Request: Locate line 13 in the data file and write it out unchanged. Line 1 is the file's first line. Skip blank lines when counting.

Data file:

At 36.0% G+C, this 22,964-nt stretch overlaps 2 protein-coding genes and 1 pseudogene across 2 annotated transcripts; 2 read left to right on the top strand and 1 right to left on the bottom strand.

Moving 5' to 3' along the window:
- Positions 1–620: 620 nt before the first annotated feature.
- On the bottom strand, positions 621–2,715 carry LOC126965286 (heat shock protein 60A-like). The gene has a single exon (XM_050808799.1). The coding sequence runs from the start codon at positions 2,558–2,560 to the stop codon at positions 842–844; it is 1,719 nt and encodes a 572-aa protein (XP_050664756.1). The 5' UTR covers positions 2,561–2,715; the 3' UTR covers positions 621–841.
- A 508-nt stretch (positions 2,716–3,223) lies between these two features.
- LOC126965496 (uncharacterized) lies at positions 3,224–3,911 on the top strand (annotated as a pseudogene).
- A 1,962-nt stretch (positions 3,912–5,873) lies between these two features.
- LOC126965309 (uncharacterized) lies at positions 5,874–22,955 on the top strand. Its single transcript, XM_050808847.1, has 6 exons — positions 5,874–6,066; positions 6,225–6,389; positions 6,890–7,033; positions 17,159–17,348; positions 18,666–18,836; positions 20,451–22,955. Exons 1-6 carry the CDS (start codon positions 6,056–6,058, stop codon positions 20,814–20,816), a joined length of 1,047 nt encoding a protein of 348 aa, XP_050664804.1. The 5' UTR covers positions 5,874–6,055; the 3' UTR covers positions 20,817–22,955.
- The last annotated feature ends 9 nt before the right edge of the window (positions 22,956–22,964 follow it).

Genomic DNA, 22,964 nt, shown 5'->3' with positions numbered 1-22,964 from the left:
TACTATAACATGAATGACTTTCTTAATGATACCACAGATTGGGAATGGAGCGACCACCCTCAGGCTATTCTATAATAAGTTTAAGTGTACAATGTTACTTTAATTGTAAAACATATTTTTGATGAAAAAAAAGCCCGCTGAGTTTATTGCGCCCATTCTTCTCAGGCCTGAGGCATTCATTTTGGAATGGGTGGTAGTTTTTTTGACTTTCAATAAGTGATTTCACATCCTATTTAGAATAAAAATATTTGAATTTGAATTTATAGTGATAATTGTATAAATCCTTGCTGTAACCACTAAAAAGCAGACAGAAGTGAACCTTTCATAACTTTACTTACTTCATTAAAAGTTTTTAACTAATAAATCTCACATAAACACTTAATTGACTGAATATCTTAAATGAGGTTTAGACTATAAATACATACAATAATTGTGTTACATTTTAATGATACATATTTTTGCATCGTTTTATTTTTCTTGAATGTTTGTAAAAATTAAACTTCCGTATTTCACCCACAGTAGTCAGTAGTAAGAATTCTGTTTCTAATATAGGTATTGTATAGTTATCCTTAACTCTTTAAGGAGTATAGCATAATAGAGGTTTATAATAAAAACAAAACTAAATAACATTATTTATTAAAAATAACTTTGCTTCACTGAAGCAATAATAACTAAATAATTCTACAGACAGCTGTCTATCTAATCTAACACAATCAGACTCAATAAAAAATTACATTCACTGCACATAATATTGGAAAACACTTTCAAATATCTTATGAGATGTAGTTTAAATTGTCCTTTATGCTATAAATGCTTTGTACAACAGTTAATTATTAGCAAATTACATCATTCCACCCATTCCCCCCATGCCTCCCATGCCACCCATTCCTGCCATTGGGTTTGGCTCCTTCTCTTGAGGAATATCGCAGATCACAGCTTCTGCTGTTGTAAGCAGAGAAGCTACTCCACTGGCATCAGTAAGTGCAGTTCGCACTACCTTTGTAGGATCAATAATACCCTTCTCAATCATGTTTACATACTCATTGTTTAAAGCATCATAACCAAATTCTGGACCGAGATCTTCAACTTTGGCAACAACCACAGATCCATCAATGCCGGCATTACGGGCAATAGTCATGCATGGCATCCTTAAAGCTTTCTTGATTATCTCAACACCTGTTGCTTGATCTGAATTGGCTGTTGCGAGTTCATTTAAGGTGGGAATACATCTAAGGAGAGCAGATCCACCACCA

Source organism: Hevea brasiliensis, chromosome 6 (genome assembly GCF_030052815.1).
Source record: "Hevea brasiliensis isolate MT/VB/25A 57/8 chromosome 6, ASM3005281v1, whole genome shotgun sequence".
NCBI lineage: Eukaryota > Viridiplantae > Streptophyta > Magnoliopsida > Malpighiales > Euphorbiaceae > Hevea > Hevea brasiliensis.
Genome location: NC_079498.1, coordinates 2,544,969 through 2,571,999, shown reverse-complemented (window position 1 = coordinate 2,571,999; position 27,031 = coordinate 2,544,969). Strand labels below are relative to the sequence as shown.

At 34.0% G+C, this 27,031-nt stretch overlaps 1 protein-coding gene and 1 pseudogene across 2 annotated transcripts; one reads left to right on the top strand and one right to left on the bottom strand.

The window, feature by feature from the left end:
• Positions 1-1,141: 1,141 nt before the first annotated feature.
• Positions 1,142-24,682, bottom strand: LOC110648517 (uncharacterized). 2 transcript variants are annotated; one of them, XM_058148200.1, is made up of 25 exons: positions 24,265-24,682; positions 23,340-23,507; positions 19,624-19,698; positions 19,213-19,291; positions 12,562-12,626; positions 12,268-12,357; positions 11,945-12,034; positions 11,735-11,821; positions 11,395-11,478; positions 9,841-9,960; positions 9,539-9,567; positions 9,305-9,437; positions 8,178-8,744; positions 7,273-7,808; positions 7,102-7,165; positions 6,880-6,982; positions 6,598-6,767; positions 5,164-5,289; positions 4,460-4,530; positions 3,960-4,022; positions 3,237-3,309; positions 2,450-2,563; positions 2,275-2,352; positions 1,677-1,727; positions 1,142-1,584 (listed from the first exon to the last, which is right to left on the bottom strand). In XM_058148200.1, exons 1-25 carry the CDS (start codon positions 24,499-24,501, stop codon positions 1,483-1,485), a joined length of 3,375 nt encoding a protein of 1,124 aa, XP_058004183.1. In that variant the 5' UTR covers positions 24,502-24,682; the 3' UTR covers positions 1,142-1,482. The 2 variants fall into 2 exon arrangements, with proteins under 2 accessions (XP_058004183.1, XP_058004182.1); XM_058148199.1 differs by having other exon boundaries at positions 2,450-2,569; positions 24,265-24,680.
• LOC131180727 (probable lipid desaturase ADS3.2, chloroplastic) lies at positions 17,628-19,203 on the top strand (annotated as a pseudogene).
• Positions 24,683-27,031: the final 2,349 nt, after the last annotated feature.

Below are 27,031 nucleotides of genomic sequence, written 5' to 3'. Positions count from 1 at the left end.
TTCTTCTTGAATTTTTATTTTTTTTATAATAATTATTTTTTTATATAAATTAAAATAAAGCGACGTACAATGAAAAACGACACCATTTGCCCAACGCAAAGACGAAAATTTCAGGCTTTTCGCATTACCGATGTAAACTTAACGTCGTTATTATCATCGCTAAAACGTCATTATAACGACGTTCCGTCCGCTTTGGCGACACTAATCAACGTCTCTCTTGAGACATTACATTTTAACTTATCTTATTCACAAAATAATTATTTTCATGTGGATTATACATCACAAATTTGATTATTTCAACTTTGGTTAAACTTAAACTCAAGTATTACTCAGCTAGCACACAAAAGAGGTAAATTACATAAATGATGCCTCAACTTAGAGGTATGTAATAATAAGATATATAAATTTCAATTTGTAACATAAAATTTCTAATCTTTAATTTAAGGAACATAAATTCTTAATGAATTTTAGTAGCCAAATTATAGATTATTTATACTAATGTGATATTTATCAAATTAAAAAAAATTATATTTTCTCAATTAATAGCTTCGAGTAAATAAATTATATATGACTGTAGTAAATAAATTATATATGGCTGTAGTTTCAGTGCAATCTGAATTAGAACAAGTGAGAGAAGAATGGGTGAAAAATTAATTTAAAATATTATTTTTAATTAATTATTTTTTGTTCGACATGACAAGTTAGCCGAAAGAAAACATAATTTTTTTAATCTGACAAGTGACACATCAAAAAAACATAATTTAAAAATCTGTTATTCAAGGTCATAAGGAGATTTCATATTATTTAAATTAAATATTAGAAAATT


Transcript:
Source record: "Hevea brasiliensis isolate MT/VB/25A 57/8 chromosome 6, ASM3005281v1, whole genome shotgun sequence".